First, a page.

The government has created a buffer stock of 20 lakh tonnes of pulses and now it is grappling with the problem of distributing them, Food and Consumer Affairs Minister Ram Vilas Paswan said today.
The government has created a buffer stock of 20 lakh tonnes of pulses and now it is grappling with the problem of distributing them, Food and Consumer Affairs Minister Ram Vilas Paswan said today. The buffer stock was created to manage price volatility through buying from local and overseas markets using the Price Stabilisation Fund. “Right now, we have around 20 lakh tonnes of pulses in buffer stock. 16.27 lakh tonnes has been procured locally and 3.79 lakh tonnes imported. There is one problem, how do we distribute it,” Paswan told reporters while briefing his ministry’s achievements in last three years. Pulses production has gone up this year and farmers are not getting the right price. However, the higher output has helped retail prices cool down, he added. The problem, however, is distribution of the buffer pulses stock, he added.
The ministry is in talks with various states and agencies for sale of pulses from the buffer stock. It is planning to sell some quantities to the Defence and para-military forces as also to give to states, a senior government official said. Pulses output is estimated to be a record 22.40 million tonnes in the 2016-17 crop year ending June, as against 16.35 MT previous year. This would reduce the country’s dependence on imports to some extent as demand-supply gap is 2-3 MT. On retail prices of 22 essential commodities tracked by the government, Paswan said they are stable and under control. “With GST and implementation of e-national agri-market, both farmers and consumers will benefit,” he added.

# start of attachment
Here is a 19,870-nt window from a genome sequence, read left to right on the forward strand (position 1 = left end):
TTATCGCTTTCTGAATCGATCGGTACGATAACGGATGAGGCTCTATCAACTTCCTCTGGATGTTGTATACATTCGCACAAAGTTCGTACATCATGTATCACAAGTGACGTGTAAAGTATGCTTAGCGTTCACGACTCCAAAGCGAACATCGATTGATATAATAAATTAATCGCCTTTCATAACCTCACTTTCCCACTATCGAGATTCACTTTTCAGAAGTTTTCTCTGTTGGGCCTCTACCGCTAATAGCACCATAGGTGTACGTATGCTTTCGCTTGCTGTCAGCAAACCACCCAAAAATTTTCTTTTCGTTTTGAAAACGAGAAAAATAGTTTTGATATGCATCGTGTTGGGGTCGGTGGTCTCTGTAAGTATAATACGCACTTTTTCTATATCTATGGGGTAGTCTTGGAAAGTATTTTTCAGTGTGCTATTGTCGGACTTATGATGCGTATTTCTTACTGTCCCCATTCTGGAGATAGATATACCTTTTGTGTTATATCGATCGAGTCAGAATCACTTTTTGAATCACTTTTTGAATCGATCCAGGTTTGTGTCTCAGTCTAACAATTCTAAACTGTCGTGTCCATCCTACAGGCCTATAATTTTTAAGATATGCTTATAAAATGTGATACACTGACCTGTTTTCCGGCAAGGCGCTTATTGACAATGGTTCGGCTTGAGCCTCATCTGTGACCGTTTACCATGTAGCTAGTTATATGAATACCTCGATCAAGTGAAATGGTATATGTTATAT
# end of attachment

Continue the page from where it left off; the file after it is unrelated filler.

With regard to cane arrears, Paswan said that dues owed by sugar mills to growers have come down to Rs 7,500 crore out of the outstanding Rs 54,000 crore during the 2016-17 season (October-September).
Highlighting measures taken to protect consumers, he said the number of helplines have been increased from 14 to 60 in 2016 and will be increased to 120 shortly by setting up zonal consumer helpline (ZCH).
The government has come out with guidelines on direct selling, national building code, two laws — BIS Act and Consumer Protection Act — have been replaced. The new BIS Act has already been passed by Parliament, while the other one is in the process.
Minister of State for Food and Consumer Affairs C R Choudhary, Food Secretary Preeti Sudan and Consumer Affairs Secretary Jadgish Prasad Meena were present at the event.